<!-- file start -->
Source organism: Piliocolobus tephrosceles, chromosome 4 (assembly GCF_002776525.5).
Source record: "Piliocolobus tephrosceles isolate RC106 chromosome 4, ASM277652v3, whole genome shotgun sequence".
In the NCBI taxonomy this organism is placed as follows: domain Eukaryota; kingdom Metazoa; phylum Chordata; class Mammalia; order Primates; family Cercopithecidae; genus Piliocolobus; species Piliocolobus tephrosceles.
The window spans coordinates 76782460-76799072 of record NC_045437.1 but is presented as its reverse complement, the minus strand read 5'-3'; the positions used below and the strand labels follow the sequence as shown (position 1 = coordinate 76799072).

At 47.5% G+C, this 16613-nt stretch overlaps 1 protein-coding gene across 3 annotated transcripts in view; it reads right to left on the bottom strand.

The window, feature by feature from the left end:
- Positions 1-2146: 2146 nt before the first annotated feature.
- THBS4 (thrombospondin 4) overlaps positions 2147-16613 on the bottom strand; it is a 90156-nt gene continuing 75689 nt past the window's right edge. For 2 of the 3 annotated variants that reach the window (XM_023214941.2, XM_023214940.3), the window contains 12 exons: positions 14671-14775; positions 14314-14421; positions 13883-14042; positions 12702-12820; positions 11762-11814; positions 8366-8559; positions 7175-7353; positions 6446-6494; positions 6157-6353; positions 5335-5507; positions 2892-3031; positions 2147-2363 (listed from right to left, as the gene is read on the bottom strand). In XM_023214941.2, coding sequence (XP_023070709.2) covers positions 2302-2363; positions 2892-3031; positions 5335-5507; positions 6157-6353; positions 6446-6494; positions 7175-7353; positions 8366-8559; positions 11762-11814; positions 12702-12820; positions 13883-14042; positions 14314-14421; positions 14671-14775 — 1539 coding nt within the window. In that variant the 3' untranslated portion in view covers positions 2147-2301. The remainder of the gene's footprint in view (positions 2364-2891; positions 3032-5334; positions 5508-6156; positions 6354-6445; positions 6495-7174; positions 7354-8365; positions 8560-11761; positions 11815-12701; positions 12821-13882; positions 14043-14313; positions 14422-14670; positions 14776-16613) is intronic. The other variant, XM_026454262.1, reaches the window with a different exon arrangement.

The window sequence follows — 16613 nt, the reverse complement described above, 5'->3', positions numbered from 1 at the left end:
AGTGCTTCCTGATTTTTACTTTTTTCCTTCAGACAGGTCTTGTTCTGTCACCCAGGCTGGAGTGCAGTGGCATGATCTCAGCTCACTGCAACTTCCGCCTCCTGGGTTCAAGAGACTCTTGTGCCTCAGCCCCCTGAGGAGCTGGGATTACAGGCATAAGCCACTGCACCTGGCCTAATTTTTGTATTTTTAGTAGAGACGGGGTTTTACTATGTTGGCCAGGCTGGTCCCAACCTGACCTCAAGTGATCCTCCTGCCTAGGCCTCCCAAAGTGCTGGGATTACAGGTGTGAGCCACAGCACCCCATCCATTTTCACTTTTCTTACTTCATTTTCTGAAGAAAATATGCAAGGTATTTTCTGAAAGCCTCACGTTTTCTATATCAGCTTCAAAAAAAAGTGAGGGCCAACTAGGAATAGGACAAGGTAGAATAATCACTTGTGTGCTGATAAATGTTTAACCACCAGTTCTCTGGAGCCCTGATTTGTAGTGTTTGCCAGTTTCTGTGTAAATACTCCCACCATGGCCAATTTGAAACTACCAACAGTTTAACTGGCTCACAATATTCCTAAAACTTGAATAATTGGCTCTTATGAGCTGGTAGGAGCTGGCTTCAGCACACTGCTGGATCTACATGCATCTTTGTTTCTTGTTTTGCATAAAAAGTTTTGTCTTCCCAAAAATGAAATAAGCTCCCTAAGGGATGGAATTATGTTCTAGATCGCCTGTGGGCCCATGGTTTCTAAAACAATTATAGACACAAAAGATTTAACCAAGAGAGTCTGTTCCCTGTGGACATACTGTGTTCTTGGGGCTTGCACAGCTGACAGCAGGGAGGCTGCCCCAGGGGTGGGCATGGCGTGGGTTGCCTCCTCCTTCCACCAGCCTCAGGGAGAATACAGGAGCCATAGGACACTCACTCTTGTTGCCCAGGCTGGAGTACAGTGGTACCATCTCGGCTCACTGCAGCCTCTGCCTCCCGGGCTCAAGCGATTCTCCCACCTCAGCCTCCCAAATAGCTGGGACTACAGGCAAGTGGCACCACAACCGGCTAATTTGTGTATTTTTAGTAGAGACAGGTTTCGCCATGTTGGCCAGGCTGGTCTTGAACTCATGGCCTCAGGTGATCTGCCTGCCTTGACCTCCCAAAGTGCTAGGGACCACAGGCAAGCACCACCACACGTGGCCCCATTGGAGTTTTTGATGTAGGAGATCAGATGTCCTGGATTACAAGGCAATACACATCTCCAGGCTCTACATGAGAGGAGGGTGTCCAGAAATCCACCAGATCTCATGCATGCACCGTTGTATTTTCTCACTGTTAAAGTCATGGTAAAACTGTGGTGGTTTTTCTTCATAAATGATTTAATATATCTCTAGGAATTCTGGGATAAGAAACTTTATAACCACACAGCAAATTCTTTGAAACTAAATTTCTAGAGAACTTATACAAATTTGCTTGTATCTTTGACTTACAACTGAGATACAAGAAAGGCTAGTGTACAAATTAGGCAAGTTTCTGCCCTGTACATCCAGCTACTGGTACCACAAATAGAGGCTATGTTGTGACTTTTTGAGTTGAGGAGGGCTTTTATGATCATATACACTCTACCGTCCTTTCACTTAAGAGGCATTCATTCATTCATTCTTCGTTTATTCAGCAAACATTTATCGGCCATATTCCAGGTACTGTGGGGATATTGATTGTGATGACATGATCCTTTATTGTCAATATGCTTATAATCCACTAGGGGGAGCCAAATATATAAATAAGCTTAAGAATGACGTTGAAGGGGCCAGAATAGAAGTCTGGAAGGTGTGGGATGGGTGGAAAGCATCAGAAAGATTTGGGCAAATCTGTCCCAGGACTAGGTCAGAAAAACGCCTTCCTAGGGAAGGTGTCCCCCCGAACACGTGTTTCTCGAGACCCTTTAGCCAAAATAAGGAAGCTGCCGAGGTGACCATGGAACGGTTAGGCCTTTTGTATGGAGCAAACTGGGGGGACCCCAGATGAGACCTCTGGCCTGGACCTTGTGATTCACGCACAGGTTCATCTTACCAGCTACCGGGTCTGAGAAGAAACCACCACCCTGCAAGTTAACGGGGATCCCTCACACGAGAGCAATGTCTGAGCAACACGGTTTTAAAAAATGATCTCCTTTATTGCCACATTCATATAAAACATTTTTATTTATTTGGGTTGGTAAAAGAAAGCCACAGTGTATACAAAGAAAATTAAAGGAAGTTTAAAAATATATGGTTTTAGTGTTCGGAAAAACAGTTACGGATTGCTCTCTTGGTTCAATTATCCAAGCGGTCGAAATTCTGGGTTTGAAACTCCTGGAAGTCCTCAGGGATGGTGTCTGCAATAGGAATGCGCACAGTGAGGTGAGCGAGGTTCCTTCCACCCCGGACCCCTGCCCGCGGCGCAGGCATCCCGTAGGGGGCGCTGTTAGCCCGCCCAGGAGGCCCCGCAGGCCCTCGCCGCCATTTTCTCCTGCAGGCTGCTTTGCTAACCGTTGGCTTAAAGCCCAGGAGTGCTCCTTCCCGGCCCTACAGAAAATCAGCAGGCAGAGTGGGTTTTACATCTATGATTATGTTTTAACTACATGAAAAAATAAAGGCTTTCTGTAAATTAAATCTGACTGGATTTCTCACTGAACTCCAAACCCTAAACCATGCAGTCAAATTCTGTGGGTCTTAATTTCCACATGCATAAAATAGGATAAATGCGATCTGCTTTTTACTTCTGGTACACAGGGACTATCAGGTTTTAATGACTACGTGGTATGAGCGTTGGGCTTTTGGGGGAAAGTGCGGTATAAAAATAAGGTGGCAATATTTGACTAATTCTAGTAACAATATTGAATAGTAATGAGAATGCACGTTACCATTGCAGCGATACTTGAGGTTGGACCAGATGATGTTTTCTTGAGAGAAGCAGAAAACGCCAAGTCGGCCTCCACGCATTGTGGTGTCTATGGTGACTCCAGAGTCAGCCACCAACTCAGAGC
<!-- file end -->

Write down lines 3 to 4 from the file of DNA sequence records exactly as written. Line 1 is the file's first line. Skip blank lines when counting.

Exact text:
In the NCBI taxonomy this organism is placed as follows: domain Eukaryota; kingdom Metazoa; phylum Chordata; class Mammalia; order Primates; family Cercopithecidae; genus Piliocolobus; species Piliocolobus tephrosceles.
The window spans coordinates 76782460-76799072 of record NC_045437.1 but is presented as its reverse complement, the minus strand read 5'-3'; the positions used below and the strand labels follow the sequence as shown (position 1 = coordinate 76799072).